President Barack Obama urged Russia and NATO allies to take all steps Tuesday to “discourage any escalation” after a Russian warplane was downed along Turkey’s border with Syria.
“Turkey, like every country, has the right to defend its territory and its airspace,” Obama said during a joint news conference in Washington with French President François Hollande. Their talks focused on the Paris attacks and the broader strategies against the Islamic State.
But Obama called on all sides to “take measures to discourage any escalation.”
Obama did not say whether intelligence reports supported claims by NATO member Turkey that the Russian fighter crossed into Turkish airspace. He said, however, it underscored the risks of Russia’s military operations near the Turkish border.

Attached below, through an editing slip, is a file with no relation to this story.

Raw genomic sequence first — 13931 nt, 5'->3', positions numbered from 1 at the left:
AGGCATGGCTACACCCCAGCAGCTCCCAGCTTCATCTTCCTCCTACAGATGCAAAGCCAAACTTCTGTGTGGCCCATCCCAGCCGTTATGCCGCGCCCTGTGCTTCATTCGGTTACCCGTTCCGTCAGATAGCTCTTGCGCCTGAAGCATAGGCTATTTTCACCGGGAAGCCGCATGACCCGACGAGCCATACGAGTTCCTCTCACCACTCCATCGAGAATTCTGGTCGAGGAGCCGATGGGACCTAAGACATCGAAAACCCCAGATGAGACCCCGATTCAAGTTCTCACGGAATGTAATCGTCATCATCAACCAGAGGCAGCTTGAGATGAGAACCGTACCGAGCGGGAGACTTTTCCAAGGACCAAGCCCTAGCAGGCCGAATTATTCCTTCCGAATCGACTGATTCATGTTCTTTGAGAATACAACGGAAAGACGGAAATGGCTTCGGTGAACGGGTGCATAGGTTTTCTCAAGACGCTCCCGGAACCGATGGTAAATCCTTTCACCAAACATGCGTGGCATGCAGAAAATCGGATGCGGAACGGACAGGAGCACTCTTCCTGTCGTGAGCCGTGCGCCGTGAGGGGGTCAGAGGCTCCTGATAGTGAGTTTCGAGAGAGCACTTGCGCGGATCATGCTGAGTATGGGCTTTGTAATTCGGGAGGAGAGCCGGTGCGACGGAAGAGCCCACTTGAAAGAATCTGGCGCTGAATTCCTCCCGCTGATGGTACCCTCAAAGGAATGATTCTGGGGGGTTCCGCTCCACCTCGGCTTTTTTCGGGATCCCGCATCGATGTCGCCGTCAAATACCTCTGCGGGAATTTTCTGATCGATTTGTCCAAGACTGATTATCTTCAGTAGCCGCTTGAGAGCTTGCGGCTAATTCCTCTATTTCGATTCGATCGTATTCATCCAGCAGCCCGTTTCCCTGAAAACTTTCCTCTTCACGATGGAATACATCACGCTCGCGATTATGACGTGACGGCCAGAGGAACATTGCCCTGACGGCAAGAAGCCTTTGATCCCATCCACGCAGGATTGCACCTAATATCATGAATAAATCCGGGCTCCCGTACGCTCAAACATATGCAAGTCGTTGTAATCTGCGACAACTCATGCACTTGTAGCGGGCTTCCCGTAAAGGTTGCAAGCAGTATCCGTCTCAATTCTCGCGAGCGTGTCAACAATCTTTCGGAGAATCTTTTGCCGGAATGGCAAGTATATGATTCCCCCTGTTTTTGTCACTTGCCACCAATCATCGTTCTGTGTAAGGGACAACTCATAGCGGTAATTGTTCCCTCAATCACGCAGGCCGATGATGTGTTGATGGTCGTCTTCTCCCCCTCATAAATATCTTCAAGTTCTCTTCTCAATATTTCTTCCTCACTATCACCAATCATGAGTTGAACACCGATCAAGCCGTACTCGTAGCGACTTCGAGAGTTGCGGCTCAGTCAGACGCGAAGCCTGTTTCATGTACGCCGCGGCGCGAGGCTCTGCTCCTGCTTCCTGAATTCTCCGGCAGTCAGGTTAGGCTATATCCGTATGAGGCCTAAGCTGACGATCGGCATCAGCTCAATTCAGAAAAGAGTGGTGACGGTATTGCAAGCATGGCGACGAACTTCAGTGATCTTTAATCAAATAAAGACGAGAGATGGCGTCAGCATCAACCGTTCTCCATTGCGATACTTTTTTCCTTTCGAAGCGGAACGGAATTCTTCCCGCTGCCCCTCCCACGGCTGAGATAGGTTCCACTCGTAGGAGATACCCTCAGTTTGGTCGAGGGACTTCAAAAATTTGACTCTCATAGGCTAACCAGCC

A U.S.-led coalition is also conducting airstrikes against Islamic State targets in Syria and Iraq, raising further fears of potential inadvertent conflicts from the overlapping air campaigns.
While Hollande is working actively to coordinate more closely with Russia, this new overture is likely to create some friction with administration officials.
White House Press Secretary Josh Earnest said that if “Russia is prepared to commit the kinds of resources that the United States has in a way that’s integrated with the international community to defeating ISIL, we’d welcome that contribution,” but he expressed deep skepticism over whether that would actually happen.